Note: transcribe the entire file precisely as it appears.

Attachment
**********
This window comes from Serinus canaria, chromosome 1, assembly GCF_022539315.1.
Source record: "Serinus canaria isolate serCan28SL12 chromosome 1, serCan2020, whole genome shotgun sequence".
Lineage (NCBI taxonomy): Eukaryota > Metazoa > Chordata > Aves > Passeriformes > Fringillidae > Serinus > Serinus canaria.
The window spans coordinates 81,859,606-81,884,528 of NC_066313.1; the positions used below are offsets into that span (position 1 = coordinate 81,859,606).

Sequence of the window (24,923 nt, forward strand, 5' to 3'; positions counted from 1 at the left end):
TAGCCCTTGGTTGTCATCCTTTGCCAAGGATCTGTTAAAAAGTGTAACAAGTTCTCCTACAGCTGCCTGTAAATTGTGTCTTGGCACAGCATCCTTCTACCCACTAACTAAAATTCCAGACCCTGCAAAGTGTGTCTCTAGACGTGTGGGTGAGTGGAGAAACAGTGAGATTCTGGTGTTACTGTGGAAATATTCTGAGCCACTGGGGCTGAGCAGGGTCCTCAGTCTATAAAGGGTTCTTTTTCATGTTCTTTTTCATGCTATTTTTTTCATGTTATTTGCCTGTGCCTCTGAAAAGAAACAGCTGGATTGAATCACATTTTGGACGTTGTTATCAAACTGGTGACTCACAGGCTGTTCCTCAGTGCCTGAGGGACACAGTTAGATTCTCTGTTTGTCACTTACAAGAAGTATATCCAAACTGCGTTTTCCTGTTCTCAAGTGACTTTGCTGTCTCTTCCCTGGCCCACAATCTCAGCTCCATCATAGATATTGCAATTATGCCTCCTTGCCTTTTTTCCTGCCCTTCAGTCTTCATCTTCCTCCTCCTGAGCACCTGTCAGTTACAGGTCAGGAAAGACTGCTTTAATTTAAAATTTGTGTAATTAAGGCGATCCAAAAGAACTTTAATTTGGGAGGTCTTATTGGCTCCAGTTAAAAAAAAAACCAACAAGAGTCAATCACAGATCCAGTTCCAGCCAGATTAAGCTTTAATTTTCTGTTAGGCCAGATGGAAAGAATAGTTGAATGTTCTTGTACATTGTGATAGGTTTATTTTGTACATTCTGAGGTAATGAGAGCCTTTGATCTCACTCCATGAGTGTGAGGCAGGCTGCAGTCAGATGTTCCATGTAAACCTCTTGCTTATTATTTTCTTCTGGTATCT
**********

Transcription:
This window comes from Serinus canaria, chromosome 1, assembly GCF_022539315.1.
Source record: "Serinus canaria isolate serCan28SL12 chromosome 1, serCan2020, whole genome shotgun sequence".
Lineage (NCBI taxonomy): Eukaryota > Metazoa > Chordata > Aves > Passeriformes > Fringillidae > Serinus > Serinus canaria.
The window spans coordinates 81,859,606-81,884,528 of NC_066313.1; the positions used below are offsets into that span (position 1 = coordinate 81,859,606).

Sequence of the window (24,923 nt, forward strand, 5' to 3'; positions counted from 1 at the left end):
TAGCCCTTGGTTGTCATCCTTTGCCAAGGATCTGTTAAAAAGTGTAACAAGTTCTCCTACAGCTGCCTGTAAATTGTGTCTTGGCACAGCATCCTTCTACCCACTAACTAAAATTCCAGACCCTGCAAAGTGTGTCTCTAGACGTGTGGGTGAGTGGAGAAACAGTGAGATTCTGGTGTTACTGTGGAAATATTCTGAGCCACTGGGGCTGAGCAGGGTCCTCAGTCTATAAAGGGTTCTTTTTCATGTTCTTTTTCATGCTATTTTTTTCATGTTATTTGCCTGTGCCTCTGAAAAGAAACAGCTGGATTGAATCACATTTTGGACGTTGTTATCAAACTGGTGACTCACAGGCTGTTCCTCAGTGCCTGAGGGACACAGTTAGATTCTCTGTTTGTCACTTACAAGAAGTATATCCAAACTGCGTTTTCCTGTTCTCAAGTGACTTTGCTGTCTCTTCCCTGGCCCACAATCTCAGCTCCATCATAGATATTGCAATTATGCCTCCTTGCCTTTTTTCCTGCCCTTCAGTCTTCATCTTCCTCCTCCTGAGCACCTGTCAGTTACAGGTCAGGAAAGACTGCTTTAATTTAAAATTTGTGTAATTAAGGCGATCCAAAAGAACTTTAATTTGGGAGGTCTTATTGGCTCCAGTTAAAAAAAAAACCAACAAGAGTCAATCACAGATCCAGTTCCAGCCAGATTAAGCTTTAATTTTCTGTTAGGCCAGATGGAAAGAATAGTTGAATGTTCTTGTACATTGTGATAGGTTTATTTTGTACATTCTGAGGTAATGAGAGCCTTTGATCTCACTCCATGAGTGTGAGGCAGGCTGCAGTCAGATGTTCCATGTAAACCTCTTGCTTATTATTTTCTTCTGGTATCT